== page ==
April 23, 2019
12:45 - 2:00 pm
D 109, Place Montesquieu 3
(UNamur) will give a presentation on
Trade Policy and the China Syndrome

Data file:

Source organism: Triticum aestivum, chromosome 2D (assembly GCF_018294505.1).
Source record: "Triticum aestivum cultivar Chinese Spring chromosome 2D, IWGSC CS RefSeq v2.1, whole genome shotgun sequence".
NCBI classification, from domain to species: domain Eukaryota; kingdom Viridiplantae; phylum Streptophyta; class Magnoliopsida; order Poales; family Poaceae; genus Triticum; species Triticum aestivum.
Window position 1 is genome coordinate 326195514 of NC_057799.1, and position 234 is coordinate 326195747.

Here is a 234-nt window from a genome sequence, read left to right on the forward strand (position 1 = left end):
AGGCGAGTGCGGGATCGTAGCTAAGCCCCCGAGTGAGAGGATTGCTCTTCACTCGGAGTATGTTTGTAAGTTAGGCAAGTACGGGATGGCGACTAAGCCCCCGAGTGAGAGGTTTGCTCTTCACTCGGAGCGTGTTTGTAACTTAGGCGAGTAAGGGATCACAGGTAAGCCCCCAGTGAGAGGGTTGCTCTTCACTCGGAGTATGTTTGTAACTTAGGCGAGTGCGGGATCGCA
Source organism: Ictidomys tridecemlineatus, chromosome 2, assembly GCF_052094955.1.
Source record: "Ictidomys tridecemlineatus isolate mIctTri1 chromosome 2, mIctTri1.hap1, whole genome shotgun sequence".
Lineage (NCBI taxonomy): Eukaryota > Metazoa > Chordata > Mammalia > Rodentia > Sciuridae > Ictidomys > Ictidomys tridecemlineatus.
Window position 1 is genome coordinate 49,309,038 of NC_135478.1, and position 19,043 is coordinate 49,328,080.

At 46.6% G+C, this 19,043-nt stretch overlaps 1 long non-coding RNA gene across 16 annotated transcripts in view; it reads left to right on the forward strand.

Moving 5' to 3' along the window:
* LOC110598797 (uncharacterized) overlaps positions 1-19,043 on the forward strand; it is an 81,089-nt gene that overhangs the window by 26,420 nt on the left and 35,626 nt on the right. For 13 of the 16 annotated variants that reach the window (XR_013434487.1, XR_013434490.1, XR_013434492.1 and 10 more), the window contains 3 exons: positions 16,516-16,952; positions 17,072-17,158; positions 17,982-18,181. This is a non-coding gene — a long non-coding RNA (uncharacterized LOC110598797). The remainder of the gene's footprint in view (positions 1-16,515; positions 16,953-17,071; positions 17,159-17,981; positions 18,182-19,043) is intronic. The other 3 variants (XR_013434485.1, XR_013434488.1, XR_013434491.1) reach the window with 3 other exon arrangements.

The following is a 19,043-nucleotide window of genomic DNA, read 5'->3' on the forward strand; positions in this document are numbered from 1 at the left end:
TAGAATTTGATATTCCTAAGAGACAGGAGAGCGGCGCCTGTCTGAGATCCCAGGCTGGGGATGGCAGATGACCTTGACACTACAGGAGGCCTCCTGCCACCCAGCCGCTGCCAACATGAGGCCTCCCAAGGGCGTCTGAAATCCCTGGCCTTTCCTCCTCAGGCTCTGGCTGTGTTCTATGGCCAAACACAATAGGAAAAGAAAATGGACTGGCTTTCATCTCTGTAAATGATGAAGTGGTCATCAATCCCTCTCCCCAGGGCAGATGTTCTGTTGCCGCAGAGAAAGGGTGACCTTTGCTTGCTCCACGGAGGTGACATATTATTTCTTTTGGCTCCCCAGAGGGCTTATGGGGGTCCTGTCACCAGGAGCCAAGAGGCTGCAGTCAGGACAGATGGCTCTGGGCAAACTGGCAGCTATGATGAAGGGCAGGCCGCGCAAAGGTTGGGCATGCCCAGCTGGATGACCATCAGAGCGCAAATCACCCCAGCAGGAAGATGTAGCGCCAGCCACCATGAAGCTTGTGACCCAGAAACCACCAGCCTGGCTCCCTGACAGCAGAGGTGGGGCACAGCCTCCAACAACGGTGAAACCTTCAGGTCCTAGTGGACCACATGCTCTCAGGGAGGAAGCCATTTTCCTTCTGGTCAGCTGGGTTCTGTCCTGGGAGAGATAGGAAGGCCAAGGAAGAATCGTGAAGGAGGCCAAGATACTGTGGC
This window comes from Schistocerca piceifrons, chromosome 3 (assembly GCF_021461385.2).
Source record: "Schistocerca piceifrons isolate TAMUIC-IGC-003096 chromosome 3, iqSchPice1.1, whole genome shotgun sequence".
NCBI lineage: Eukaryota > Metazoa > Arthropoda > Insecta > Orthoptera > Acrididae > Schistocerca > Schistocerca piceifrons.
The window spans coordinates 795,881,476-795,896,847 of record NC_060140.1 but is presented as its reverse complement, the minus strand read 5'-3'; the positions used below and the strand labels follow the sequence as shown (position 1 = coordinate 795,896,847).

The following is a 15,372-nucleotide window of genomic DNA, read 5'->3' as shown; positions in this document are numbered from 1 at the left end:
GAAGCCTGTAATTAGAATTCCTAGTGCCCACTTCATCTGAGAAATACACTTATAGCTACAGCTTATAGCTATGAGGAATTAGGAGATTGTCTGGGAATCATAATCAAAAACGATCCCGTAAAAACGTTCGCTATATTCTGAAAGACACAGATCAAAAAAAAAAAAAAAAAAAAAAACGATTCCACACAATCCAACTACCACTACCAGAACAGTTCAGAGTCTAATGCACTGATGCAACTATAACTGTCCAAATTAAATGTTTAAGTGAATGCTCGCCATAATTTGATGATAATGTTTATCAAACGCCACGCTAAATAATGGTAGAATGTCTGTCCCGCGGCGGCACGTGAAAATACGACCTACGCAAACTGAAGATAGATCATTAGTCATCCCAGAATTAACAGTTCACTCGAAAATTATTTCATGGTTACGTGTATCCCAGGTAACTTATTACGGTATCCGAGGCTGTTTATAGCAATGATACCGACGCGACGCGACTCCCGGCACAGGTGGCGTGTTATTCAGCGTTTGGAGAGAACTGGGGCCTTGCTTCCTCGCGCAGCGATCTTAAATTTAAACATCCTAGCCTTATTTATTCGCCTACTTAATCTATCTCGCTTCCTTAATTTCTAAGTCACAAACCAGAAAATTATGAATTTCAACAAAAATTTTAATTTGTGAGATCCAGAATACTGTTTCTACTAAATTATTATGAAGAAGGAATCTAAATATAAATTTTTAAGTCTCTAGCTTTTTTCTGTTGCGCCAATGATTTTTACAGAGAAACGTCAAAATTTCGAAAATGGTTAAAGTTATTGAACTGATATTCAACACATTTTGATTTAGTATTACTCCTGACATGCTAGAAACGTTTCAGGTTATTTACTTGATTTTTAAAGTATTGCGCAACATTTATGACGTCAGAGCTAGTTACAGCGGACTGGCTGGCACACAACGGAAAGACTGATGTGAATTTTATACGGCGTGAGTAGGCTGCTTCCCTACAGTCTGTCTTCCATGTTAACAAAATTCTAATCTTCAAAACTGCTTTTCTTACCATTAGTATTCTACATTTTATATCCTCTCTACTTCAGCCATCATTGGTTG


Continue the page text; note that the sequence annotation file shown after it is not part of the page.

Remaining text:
Abstract: The recent backlash against free trade is partially motivated by the decline in manufacturing employment due to rising import competition from China. Politicians in high-income countries have extensively used antidumping (AD) measures and other temporary trade barriers to protect their economies from rising Chinese imports. To estimate the causal effect of trade protection on industry outcomes, I construct a new instrument for AD measures based on the importance of an industry in swing states and the industry's experience in filing AD petitions. In this paper, I first show that trade policy contained the rise of Chinese imports in protected sectors, decreasing the annual growth rate of US imports from China in a range between 3% and 17% compared to the non-protected sectors estimated across four different measures of AD protection. Second, I show that these protectionist measures have contained the China syndrome. In manufacturing sectors protected by AD measures, the annual growth rate of employment was between 2% and 24% higher compared to non-protected sectors. I find that previous studies that neglect the moderating impact of AD have underestimated the negative effects of Chinese import competition on US manufacturing employment by 5% to 15%.